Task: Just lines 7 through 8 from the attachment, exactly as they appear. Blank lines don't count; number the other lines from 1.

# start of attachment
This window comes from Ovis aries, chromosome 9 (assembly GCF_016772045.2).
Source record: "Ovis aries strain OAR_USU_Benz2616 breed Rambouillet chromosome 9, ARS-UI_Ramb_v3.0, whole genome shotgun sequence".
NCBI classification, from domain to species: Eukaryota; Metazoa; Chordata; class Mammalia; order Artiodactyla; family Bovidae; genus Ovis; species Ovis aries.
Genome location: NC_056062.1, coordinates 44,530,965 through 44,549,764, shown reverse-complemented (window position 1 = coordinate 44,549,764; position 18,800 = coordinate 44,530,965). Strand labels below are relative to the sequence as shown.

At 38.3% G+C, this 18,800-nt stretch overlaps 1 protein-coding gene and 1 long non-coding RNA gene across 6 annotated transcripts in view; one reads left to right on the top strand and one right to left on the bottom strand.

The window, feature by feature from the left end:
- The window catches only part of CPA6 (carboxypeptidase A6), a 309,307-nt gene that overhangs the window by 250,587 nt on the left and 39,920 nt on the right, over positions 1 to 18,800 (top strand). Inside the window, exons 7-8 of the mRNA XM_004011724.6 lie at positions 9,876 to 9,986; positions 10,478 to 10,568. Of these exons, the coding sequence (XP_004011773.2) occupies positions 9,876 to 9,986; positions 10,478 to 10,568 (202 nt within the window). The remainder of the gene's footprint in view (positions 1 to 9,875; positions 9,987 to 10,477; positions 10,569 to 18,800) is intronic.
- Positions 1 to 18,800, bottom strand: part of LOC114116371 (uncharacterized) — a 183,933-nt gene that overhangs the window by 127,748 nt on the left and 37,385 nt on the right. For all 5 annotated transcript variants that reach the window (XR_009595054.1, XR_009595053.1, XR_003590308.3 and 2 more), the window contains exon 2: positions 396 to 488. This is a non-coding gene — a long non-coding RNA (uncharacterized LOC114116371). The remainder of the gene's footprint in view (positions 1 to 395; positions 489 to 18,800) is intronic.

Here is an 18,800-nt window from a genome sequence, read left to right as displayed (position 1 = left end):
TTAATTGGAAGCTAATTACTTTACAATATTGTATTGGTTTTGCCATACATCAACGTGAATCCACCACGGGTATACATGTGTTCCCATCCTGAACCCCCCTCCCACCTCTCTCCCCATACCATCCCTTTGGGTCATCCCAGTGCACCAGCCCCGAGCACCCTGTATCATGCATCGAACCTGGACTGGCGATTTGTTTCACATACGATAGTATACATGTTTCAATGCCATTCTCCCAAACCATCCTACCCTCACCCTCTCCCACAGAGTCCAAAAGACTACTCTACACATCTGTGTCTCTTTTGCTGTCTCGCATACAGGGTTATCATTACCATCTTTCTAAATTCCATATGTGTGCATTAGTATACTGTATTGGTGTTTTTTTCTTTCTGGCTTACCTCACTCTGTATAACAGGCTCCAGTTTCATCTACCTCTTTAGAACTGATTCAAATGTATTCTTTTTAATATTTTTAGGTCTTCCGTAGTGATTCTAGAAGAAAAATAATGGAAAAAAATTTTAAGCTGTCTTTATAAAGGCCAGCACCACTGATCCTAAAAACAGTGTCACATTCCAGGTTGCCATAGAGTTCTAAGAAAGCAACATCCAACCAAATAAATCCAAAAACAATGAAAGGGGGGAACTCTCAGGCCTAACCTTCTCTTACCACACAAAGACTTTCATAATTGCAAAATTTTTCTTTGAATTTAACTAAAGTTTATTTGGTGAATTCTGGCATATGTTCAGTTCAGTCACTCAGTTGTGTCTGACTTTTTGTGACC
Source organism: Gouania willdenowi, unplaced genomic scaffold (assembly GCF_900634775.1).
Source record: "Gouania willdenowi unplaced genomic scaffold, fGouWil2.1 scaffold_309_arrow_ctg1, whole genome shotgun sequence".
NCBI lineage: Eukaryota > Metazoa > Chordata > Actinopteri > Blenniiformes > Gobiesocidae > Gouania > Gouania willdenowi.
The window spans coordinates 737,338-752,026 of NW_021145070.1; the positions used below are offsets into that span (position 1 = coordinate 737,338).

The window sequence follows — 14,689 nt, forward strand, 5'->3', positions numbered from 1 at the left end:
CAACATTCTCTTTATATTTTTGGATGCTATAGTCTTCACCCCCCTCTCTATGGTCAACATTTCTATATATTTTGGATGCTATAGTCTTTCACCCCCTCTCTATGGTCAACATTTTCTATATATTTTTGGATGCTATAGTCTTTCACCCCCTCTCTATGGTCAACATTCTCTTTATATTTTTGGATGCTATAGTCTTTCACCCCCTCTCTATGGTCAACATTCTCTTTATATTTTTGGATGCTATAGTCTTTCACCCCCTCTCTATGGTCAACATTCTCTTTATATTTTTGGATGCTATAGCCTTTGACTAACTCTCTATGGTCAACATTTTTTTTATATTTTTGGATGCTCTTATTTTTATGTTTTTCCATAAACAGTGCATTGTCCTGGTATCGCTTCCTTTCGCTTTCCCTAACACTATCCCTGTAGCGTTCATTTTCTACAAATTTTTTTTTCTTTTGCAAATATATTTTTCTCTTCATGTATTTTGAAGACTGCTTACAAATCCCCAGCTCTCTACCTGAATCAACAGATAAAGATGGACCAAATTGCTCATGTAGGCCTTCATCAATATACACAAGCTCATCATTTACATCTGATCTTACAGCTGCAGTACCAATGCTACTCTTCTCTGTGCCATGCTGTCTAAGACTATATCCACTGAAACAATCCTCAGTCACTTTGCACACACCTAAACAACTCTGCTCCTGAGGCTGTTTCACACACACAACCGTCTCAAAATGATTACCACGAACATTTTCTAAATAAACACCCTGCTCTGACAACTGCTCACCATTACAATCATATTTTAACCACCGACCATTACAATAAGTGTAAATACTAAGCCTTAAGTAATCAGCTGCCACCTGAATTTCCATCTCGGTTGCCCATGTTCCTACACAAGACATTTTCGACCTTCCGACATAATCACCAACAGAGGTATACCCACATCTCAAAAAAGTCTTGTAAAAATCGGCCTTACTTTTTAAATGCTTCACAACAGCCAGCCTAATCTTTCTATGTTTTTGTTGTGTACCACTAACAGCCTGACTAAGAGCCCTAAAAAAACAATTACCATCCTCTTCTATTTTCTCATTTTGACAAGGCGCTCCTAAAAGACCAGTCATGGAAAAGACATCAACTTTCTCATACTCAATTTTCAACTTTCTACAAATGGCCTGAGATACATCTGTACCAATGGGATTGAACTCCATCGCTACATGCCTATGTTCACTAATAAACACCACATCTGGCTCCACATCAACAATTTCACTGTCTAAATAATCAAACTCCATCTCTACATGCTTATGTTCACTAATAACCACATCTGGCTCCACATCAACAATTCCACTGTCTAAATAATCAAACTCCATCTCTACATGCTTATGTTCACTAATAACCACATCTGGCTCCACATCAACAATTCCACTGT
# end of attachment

- The window catches only part of CPA6 (carboxypeptidase A6), a 309,307-nt gene that overhangs the window by 250,587 nt on the left and 39,920 nt on the right, over positions 1 to 18,800 (top strand). Inside the window, exons 7-8 of the mRNA XM_004011724.6 lie at positions 9,876 to 9,986; positions 10,478 to 10,568. Of these exons, the coding sequence (XP_004011773.2) occupies positions 9,876 to 9,986; positions 10,478 to 10,568 (202 nt within the window). The remainder of the gene's footprint in view (positions 1 to 9,875; positions 9,987 to 10,477; positions 10,569 to 18,800) is intronic.
- Positions 1 to 18,800, bottom strand: part of LOC114116371 (uncharacterized) — a 183,933-nt gene that overhangs the window by 127,748 nt on the left and 37,385 nt on the right. For all 5 annotated transcript variants that reach the window (XR_009595054.1, XR_009595053.1, XR_003590308.3 and 2 more), the window contains exon 2: positions 396 to 488. This is a non-coding gene — a long non-coding RNA (uncharacterized LOC114116371). The remainder of the gene's footprint in view (positions 1 to 395; positions 489 to 18,800) is intronic.